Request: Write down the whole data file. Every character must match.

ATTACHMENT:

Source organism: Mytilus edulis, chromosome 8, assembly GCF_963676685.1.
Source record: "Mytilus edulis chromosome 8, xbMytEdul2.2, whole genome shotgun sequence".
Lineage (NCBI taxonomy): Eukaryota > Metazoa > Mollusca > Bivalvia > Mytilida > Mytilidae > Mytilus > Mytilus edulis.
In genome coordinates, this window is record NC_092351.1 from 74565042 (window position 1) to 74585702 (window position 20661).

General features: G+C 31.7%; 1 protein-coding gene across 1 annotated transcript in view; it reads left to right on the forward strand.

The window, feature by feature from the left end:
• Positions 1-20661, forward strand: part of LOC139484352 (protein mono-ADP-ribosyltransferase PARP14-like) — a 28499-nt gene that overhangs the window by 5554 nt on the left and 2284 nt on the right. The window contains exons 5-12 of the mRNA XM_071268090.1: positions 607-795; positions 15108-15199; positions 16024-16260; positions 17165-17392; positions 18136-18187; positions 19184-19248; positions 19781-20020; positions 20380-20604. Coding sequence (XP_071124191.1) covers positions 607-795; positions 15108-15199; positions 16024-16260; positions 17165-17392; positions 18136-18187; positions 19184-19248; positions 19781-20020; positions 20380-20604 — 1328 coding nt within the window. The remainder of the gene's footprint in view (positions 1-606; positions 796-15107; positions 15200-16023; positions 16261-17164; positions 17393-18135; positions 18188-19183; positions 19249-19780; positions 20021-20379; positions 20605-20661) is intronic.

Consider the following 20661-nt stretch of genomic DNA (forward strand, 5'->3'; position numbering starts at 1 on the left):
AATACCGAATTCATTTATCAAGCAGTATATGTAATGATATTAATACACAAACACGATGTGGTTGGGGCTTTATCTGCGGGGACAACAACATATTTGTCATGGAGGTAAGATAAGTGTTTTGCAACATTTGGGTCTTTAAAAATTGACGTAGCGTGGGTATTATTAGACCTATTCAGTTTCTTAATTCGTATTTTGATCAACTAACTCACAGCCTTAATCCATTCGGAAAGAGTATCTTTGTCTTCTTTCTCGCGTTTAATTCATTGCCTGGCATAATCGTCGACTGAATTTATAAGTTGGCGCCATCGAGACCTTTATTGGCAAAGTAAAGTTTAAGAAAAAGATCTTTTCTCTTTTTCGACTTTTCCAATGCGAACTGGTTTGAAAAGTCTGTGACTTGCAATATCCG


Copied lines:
Source organism: Mytilus edulis, chromosome 8, assembly GCF_963676685.1.
Source record: "Mytilus edulis chromosome 8, xbMytEdul2.2, whole genome shotgun sequence".
Lineage (NCBI taxonomy): Eukaryota > Metazoa > Mollusca > Bivalvia > Mytilida > Mytilidae > Mytilus > Mytilus edulis.
In genome coordinates, this window is record NC_092351.1 from 74565042 (window position 1) to 74585702 (window position 20661).

General features: G+C 31.7%; 1 protein-coding gene across 1 annotated transcript in view; it reads left to right on the forward strand.

The window, feature by feature from the left end:
• Positions 1-20661, forward strand: part of LOC139484352 (protein mono-ADP-ribosyltransferase PARP14-like) — a 28499-nt gene that overhangs the window by 5554 nt on the left and 2284 nt on the right. The window contains exons 5-12 of the mRNA XM_071268090.1: positions 607-795; positions 15108-15199; positions 16024-16260; positions 17165-17392; positions 18136-18187; positions 19184-19248; positions 19781-20020; positions 20380-20604. Coding sequence (XP_071124191.1) covers positions 607-795; positions 15108-15199; positions 16024-16260; positions 17165-17392; positions 18136-18187; positions 19184-19248; positions 19781-20020; positions 20380-20604 — 1328 coding nt within the window. The remainder of the gene's footprint in view (positions 1-606; positions 796-15107; positions 15200-16023; positions 16261-17164; positions 17393-18135; positions 18188-19183; positions 19249-19780; positions 20021-20379; positions 20605-20661) is intronic.

Consider the following 20661-nt stretch of genomic DNA (forward strand, 5'->3'; position numbering starts at 1 on the left):
AATACCGAATTCATTTATCAAGCAGTATATGTAATGATATTAATACACAAACACGATGTGGTTGGGGCTTTATCTGCGGGGACAACAACATATTTGTCATGGAGGTAAGATAAGTGTTTTGCAACATTTGGGTCTTTAAAAATTGACGTAGCGTGGGTATTATTAGACCTATTCAGTTTCTTAATTCGTATTTTGATCAACTAACTCACAGCCTTAATCCATTCGGAAAGAGTATCTTTGTCTTCTTTCTCGCGTTTAATTCATTGCCTGGCATAATCGTCGACTGAATTTATAAGTTGGCGCCATCGAGACCTTTATTGGCAAAGTAAAGTTTAAGAAAAAGATCTTTTCTCTTTTTCGACTTTTCCAATGCGAACTGGTTTGAAAAGTCTGTGACTTGCAATATCCG